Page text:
Journal of Alternate Energy Sources & Technologies

ISSN: 2230-7982

Editors Overview

joaest maintains an Editorial Board of practicing researchers from around the world, to ensure manuscripts are handled by editors who are experts in the field of study.

Open Access
Special Issue

Introduction to Biogas: Methane Gas Production

Abstract Submission Deadline : November 30, 2023

Manuscript Submission Deadline : December 25, 2023

Special Issue Description

Biogas is a mixture of gasses made from raw materials such as agricultural waste, manure, municipal trash, plant material, sewage, green waste, and food waste. The main gasses in biogas are methane, carbon dioxide, and hydrogen sulfide. It is a renewable source of energy. In an anaerobic digester, biodigester, or bioreactor, methanogen or anaerobic organisms are digested to produce biogas. Methane and carbon dioxide makes up the majority of biogas, with traces of moisture, siloxanes, and hydrogen sulfide also present. Methane, hydrogen, and carbon monoxide can all be burned or subjected to oxygen oxidation. Biogas can be utilized as a fuel for fuel cells and any heating purpose, including cooking, thanks to this energy release. The energy in the gas can also be transformed into heat and power by using it in a gas engine. Similar to how natural gas is compressed to create compressed natural gas (CNG), biogas can be compressed after the carbon dioxide and hydrogen sulfide have been removed and used to power cars. When biogas transforms into bio-methane, it can be cleaned and improved to natural gas standards. Due to its ongoing production and use cycle and lack of net carbon dioxide emissions, biogas is regarded as a renewable resource. The organic material is transformed and put to use as it grows. After that, it grows again in a cycle that keeps happening. When anaerobic bacteria—bacteria that cannot exist in the presence of free oxygen—eat and digest biomass and produce biogas, the anaerobic breakdown of biomass occurs. Natural habitats for anaerobic bacteria include soils, lakes, and swampy bodies of water, as well as the gastrointestinal tracts of people and animals. Landfills for municipal solid waste and ponds used to store animal manure both produce and collect biogas. Anaerobic digesters are specialized containers where biogas can also be produced under regulated circumstances. Digestate is the material that is left over after anaerobic digestion is finished; it is nutrient-rich and can be utilized as fertilizer.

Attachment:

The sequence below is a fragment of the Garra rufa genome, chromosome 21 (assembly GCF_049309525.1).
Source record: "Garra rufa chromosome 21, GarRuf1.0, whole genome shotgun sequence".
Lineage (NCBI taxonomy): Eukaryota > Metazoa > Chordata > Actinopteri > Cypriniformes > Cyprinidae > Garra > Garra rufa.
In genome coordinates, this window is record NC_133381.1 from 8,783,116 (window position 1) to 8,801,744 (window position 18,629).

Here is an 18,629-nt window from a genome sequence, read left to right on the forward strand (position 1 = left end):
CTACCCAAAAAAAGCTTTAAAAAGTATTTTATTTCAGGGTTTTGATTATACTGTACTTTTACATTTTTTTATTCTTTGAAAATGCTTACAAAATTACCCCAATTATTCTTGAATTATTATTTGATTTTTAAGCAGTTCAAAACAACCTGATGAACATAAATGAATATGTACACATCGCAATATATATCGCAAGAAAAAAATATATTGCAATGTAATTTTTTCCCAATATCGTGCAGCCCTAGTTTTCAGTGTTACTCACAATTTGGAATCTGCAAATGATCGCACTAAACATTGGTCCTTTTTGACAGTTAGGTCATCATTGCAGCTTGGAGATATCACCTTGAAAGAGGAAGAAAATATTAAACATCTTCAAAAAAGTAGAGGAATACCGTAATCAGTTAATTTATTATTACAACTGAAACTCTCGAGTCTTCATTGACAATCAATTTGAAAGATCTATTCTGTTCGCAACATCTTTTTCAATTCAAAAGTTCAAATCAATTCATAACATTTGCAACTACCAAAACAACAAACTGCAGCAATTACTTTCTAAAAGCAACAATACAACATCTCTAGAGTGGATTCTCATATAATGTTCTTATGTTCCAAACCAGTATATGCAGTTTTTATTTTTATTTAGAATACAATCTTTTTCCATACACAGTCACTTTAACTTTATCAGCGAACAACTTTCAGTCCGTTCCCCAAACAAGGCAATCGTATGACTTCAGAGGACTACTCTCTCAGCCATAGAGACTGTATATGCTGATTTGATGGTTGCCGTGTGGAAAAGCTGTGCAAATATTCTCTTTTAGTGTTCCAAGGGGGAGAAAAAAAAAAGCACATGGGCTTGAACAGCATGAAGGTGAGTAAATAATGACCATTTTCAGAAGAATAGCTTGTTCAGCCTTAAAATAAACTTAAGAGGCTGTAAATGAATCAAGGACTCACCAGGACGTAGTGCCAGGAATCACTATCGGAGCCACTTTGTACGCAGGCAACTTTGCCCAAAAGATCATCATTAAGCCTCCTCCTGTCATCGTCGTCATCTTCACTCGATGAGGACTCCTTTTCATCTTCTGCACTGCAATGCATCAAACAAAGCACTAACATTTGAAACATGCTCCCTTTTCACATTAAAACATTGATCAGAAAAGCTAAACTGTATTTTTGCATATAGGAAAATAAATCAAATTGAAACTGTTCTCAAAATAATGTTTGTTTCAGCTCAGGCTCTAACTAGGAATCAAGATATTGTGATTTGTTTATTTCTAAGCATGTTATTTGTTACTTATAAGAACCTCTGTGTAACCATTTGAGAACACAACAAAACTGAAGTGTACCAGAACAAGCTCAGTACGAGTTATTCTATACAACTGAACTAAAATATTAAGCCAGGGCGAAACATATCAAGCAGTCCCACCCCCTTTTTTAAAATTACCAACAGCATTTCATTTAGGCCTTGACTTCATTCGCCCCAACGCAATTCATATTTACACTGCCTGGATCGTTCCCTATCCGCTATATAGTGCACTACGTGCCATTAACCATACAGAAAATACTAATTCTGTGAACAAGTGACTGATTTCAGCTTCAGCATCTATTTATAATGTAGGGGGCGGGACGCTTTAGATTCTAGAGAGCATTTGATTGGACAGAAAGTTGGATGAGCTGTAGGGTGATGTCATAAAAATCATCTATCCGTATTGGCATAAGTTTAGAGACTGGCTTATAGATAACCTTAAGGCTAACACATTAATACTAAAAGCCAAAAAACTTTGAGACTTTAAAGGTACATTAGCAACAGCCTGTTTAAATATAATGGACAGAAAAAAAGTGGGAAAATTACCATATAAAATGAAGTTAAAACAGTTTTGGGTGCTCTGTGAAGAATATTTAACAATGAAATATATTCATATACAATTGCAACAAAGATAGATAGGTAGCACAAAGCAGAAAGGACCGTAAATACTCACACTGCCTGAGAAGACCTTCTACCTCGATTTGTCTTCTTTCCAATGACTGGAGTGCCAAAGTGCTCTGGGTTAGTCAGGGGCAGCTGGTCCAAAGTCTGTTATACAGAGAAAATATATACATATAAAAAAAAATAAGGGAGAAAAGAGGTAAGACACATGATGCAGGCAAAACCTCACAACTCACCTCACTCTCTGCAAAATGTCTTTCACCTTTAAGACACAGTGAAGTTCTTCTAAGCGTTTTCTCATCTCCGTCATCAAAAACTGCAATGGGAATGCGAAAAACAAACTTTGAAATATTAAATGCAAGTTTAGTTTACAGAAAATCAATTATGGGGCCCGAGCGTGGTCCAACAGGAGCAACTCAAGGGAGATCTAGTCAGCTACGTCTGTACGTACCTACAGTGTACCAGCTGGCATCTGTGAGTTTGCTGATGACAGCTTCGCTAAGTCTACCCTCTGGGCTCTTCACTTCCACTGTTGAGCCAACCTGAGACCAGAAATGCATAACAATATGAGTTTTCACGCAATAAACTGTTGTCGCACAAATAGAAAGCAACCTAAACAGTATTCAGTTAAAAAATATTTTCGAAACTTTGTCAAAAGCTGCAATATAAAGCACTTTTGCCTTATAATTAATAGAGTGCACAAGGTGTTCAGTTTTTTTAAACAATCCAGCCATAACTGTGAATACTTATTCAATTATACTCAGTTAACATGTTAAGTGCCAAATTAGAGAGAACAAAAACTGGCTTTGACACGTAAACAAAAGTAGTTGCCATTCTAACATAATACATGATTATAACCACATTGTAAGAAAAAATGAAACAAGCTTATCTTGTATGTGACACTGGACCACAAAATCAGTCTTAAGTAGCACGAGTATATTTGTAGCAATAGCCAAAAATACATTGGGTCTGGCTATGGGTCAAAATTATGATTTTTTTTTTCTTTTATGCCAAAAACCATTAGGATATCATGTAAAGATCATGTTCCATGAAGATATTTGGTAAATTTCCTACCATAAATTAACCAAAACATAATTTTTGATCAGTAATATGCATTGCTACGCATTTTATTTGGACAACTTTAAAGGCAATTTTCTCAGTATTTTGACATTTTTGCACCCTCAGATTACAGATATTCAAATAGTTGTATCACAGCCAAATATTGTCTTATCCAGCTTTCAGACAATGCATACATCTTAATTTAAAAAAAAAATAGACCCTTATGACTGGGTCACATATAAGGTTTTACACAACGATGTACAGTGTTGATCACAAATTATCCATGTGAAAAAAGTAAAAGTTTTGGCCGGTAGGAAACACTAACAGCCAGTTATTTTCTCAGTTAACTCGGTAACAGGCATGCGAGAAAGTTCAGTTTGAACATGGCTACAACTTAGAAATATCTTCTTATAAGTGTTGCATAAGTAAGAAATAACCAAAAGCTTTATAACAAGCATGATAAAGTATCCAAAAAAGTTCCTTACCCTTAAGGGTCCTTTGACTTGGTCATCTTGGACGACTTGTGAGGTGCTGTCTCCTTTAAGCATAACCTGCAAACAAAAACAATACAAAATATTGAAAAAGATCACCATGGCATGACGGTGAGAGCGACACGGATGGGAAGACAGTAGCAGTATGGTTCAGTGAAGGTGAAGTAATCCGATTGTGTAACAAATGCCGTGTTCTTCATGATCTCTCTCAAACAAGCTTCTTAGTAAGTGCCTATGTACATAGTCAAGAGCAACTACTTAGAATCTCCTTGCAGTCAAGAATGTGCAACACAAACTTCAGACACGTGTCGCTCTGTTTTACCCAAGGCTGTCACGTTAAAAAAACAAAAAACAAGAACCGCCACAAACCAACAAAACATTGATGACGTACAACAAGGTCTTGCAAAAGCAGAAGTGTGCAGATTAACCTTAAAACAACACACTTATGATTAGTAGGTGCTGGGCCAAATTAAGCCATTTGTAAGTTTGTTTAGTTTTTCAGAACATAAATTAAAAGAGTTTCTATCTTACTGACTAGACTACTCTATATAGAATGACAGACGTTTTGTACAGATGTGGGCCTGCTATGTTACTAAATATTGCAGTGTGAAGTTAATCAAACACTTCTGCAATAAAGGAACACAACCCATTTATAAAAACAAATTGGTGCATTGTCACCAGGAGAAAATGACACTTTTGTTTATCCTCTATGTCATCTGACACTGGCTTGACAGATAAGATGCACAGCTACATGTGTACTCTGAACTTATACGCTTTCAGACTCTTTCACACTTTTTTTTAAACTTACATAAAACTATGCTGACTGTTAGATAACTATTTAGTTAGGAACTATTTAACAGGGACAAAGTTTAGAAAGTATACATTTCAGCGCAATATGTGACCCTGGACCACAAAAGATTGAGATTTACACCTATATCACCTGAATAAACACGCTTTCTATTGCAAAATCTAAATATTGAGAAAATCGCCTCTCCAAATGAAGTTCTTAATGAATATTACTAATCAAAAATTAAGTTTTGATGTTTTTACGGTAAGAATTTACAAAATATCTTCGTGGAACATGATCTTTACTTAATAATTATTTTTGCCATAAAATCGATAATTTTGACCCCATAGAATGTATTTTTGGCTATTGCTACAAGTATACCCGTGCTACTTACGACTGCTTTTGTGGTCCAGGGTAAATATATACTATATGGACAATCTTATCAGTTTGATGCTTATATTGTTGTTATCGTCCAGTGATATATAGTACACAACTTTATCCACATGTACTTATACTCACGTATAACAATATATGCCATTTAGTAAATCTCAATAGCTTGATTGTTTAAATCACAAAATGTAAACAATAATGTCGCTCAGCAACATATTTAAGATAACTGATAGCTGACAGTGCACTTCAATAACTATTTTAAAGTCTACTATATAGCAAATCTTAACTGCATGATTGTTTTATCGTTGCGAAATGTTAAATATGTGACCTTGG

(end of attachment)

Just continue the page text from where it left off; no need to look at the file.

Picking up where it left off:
Methane, Biogas, Digest, Anaerobic bacteria, Renewable energy, Compressed natural gas, Anaerobic digestion (AD), Municipal solid waste (MSW), Biomethanation

Manuscript Submission information

Manuscripts should be submitted online via the manuscript Engine. Once you register on APID, click here to go to the submission form. Manuscripts can be submitted until the deadline.
All submissions that pass pre-check are peer-reviewed. Accepted papers will be published continuously in the journal (as soon as accepted) and will be listed together on the special issue website. Research articles, review articles as well as short communications are invited. For planned papers, a title and short abstract (about 100 words) can be sent to the email address:[email protected] for announcement on this website.
Submitted manuscripts should not have been published previously, nor be under consideration for publication elsewhere (except conference proceedings papers). All manuscripts are thoroughly refereed through a Double-blind peer-review process. A guide for authors and other relevant information for the submission of manuscripts is available on the Instructions for Authors page.

Participating journals: